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Two Cairo giants, one giant Egyptian football problem
Egypt’s beloved icons, Cairo giants Al Ahly and Zamalek have the annoying tendency to buy, then destroy players – one serious Egyptian football problem.
When you are talking Egyptian football, you are surely in a way or another going to talk about Ahly and Zamalek. These Cairo giants are two of the biggest Egyptian football icons. From African Champions League triumphs to memorable Club World Cup appearances and heated derbies shared between these two, they have done it all. While these two clubs have for a long time provided and still provide Egypt with a handful of good players, they also represent one of the biggest tumours in Egyptian football.
Egyptian Football Problem
The Egyptian football problem we are talking about here is these two clubs’ transfer policies – their use of transfers and horrendous ways of managing youngsters. Following the Egyptian Premier League while being an Ismaily, Masry, Ittihad or any other club fan can be frustrating to an extent where you either start being a fan of Ahly or Zamalek (if you can’t beat them, join them) or hate them without limits. Why? Any Egyptian league follower knows that once the transfer window opens, these two teams throw large amounts of cash to buy any promising player whether it’s a bright young prospect or an already proven and well performing player. Normal behaviour from the two heavyweights of a league you will tell me. The problem is that after a couple of Egyptian league transfer windows you realize that most of the players they buy and especially the young ones are benched and kept at the club for no reasons until the death of their once promising careers.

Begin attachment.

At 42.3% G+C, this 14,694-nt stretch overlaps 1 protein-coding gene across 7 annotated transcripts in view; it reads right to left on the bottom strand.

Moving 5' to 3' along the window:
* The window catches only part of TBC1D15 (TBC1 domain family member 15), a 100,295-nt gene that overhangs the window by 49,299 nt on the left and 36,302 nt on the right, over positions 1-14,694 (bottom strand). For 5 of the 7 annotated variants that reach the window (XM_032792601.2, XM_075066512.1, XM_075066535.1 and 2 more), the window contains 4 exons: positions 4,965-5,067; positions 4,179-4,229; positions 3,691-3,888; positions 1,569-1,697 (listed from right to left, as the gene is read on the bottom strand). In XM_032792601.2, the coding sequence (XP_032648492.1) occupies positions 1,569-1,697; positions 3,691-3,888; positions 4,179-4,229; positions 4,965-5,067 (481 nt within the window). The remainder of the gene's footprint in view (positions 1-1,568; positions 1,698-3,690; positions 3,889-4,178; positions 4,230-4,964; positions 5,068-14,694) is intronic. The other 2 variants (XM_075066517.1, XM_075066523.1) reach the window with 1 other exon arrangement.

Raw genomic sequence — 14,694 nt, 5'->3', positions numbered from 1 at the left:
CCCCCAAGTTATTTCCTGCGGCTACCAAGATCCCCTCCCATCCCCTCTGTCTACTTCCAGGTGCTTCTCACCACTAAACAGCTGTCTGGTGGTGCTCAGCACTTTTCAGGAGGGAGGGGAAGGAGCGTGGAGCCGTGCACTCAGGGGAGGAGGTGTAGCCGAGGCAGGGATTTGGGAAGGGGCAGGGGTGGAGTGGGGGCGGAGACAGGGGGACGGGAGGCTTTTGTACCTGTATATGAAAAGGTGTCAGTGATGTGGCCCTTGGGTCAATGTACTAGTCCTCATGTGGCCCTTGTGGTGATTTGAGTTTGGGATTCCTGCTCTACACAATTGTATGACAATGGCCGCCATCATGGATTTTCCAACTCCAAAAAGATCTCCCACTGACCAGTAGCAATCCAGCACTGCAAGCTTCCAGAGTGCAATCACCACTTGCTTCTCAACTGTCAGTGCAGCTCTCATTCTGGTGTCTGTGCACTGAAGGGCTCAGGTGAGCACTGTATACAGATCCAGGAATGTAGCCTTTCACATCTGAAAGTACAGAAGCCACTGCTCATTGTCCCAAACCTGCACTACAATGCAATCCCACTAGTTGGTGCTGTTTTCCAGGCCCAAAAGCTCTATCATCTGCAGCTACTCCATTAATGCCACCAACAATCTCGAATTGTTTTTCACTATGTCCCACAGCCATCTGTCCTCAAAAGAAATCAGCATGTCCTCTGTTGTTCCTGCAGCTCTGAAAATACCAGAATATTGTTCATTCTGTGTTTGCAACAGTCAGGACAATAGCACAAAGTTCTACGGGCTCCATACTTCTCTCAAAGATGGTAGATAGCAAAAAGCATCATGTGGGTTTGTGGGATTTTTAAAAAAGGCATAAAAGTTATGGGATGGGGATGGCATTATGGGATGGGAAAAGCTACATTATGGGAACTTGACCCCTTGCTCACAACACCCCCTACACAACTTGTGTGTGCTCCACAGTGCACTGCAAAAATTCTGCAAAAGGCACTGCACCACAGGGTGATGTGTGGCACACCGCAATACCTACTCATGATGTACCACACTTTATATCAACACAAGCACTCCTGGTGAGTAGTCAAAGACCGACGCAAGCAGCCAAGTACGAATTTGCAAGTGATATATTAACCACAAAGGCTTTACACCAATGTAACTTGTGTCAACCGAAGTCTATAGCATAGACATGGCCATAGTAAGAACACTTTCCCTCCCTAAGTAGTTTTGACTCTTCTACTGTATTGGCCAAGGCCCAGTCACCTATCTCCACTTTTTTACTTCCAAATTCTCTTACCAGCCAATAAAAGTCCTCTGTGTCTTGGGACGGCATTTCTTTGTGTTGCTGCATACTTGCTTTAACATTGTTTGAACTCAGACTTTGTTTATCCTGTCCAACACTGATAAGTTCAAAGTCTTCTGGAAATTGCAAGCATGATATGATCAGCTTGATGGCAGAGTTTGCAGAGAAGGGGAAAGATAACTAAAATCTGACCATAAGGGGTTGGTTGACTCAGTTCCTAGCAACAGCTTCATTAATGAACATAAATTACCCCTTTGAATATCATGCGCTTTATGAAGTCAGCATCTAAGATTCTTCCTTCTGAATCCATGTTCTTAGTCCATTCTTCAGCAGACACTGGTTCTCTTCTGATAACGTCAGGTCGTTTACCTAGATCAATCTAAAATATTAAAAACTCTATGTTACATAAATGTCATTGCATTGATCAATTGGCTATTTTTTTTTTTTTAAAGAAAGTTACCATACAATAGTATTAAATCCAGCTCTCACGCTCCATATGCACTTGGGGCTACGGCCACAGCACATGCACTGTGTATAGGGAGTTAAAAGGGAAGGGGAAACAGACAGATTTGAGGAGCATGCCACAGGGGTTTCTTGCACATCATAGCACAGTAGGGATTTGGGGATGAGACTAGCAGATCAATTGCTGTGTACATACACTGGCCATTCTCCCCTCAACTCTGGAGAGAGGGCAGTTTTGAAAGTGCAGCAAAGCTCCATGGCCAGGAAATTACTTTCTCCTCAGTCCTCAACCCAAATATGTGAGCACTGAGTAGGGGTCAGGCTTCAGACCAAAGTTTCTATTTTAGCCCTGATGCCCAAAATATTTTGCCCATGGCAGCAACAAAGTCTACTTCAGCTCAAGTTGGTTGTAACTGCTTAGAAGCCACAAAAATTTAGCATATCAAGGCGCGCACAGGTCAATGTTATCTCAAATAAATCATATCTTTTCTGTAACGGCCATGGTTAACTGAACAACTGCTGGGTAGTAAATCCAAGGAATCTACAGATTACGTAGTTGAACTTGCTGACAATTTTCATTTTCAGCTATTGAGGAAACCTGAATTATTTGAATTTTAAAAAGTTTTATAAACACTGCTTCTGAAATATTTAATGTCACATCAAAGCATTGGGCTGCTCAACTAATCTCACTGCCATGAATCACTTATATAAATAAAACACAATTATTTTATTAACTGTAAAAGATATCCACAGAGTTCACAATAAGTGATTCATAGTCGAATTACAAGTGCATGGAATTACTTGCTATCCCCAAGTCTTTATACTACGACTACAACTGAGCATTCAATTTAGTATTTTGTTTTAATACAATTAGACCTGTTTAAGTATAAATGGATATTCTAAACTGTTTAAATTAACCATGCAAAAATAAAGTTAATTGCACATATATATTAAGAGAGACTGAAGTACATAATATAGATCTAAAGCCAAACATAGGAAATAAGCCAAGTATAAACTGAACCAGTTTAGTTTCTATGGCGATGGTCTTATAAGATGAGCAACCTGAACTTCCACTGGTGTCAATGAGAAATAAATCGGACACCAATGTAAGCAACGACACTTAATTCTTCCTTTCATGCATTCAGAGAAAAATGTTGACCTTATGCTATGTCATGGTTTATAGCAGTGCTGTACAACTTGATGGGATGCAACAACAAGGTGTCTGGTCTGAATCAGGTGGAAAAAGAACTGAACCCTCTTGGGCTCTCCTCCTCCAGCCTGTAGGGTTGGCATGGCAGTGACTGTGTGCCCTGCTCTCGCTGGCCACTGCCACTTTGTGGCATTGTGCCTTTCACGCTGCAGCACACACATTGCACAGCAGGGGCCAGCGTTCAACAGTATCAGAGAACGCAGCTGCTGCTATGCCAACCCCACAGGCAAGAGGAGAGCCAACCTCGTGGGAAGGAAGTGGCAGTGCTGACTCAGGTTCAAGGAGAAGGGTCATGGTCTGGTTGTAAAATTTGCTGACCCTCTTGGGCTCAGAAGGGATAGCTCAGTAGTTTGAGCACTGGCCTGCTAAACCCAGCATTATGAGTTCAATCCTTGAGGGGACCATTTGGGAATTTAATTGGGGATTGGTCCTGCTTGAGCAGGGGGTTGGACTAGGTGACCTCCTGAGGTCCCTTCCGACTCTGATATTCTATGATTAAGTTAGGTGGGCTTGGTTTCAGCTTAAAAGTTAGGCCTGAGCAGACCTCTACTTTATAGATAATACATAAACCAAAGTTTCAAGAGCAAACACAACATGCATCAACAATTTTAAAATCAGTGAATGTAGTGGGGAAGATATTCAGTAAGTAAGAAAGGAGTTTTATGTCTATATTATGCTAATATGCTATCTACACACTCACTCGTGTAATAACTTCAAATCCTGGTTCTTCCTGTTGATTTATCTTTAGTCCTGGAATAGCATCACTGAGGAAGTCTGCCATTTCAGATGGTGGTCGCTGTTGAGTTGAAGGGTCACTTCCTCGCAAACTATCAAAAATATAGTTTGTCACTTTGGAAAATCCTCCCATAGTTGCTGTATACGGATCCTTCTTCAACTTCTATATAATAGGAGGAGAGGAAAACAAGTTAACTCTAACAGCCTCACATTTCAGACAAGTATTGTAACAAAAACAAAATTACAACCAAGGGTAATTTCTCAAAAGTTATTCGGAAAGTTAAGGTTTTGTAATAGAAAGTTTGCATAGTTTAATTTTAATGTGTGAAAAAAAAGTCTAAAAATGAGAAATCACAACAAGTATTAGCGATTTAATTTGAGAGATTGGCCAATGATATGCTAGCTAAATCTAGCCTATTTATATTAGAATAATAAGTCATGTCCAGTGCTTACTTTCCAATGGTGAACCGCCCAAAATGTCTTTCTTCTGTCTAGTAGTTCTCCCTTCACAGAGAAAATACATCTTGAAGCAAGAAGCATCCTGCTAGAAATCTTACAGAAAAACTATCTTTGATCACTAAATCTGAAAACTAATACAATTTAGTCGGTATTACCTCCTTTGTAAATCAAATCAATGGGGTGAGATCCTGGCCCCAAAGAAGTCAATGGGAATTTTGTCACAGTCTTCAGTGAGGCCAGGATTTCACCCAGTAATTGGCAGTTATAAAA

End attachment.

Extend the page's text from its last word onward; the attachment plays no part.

Buying players and benching them is the motto of these two clubs. This Egyptian football problem is so big and has been there for so many years that these clubs literally killed generations of talented players. Careers are destroyed by either transferring the young lads to the club, tying them to five-year long contracts and benching them until the end of their contracts or by already having young talented players in their reserves and youth teams, but never giving them a fair chance (sticking them to the bench at best) despite their success at international levels. These clubs also usually simply refuse to sell them despite not playing them.